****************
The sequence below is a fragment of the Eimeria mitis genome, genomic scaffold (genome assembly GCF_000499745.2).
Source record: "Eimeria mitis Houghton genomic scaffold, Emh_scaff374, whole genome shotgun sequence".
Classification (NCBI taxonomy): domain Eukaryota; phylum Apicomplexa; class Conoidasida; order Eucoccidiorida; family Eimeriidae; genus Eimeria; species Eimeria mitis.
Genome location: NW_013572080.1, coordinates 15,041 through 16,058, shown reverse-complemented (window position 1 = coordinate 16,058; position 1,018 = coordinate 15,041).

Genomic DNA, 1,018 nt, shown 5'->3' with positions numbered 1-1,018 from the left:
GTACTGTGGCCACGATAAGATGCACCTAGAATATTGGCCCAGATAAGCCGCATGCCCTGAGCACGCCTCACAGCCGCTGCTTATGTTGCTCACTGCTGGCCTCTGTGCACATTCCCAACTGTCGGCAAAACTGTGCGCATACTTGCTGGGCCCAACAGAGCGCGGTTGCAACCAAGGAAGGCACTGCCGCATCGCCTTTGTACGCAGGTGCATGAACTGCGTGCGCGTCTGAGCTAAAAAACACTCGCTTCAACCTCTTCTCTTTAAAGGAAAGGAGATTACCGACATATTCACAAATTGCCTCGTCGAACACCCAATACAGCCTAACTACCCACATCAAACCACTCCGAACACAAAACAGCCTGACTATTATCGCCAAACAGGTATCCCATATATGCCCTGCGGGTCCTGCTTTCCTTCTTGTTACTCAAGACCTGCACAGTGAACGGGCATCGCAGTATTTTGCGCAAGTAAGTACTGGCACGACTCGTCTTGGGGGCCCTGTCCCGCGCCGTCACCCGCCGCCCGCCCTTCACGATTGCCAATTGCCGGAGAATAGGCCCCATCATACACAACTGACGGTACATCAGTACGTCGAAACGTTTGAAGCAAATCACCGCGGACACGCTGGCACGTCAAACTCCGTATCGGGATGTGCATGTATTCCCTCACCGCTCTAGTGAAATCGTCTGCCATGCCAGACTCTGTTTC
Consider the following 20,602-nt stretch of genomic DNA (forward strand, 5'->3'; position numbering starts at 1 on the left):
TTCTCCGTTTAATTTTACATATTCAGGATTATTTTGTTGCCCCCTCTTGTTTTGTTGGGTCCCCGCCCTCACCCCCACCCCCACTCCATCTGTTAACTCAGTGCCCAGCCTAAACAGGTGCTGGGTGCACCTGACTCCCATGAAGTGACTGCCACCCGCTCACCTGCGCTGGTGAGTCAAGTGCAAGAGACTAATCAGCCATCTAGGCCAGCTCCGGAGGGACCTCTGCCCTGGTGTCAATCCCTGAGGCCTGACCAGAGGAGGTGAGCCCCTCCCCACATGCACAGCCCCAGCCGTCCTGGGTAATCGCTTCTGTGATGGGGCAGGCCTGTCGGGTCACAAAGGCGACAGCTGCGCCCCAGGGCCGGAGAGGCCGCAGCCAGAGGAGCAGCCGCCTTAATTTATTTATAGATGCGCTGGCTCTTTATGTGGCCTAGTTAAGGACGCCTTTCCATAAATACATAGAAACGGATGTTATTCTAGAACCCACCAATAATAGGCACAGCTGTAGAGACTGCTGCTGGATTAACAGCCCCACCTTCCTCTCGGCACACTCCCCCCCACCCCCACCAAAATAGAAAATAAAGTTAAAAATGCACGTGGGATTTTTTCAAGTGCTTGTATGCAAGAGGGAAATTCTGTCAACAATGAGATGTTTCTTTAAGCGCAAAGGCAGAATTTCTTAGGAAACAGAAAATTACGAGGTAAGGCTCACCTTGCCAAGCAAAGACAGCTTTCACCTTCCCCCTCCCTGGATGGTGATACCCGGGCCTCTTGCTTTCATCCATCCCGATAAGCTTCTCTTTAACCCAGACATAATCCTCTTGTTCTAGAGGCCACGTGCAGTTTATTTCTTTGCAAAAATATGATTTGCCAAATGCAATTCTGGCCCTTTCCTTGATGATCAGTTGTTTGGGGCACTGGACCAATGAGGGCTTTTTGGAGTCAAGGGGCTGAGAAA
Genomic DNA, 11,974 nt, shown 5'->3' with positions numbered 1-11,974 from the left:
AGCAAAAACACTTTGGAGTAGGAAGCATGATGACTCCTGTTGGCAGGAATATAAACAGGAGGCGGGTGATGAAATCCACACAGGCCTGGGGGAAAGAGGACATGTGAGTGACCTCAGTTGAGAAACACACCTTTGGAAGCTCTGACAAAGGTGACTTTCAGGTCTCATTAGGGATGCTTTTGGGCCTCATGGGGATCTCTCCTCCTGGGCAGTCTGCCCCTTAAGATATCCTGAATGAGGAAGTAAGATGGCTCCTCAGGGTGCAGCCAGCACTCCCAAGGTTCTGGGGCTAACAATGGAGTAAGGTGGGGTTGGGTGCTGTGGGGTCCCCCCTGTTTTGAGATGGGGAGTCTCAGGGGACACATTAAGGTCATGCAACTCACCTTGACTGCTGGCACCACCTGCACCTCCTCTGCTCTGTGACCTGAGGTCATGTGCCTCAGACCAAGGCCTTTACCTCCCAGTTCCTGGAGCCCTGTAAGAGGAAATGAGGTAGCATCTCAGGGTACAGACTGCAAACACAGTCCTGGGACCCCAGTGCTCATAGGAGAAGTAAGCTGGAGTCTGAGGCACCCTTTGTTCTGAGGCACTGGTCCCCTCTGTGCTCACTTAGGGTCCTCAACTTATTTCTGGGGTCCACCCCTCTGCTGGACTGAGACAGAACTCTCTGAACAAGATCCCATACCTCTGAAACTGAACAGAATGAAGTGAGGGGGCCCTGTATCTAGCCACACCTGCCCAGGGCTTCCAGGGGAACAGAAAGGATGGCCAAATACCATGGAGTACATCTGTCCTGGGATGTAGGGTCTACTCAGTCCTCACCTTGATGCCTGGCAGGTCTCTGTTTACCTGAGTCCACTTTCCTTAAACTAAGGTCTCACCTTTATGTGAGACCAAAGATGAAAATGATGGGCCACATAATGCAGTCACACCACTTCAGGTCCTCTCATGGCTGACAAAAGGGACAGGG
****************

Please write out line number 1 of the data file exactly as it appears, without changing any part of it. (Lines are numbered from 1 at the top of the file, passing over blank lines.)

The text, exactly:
The sequence below is a fragment of the Eimeria mitis genome, genomic scaffold (genome assembly GCF_000499745.2).